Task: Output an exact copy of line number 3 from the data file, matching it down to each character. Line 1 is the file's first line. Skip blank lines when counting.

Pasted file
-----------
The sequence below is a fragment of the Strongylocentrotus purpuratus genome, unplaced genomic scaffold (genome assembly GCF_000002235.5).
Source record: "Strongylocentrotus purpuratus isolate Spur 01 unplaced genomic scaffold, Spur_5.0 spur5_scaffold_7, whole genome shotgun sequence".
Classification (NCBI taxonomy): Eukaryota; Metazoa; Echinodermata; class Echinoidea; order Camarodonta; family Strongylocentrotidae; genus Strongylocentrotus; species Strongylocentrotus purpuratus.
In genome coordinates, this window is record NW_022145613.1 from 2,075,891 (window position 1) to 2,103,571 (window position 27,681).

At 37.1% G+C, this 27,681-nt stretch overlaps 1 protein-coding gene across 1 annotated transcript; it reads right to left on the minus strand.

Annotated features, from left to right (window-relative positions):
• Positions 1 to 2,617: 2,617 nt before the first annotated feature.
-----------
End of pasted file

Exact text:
Classification (NCBI taxonomy): Eukaryota; Metazoa; Echinodermata; class Echinoidea; order Camarodonta; family Strongylocentrotidae; genus Strongylocentrotus; species Strongylocentrotus purpuratus.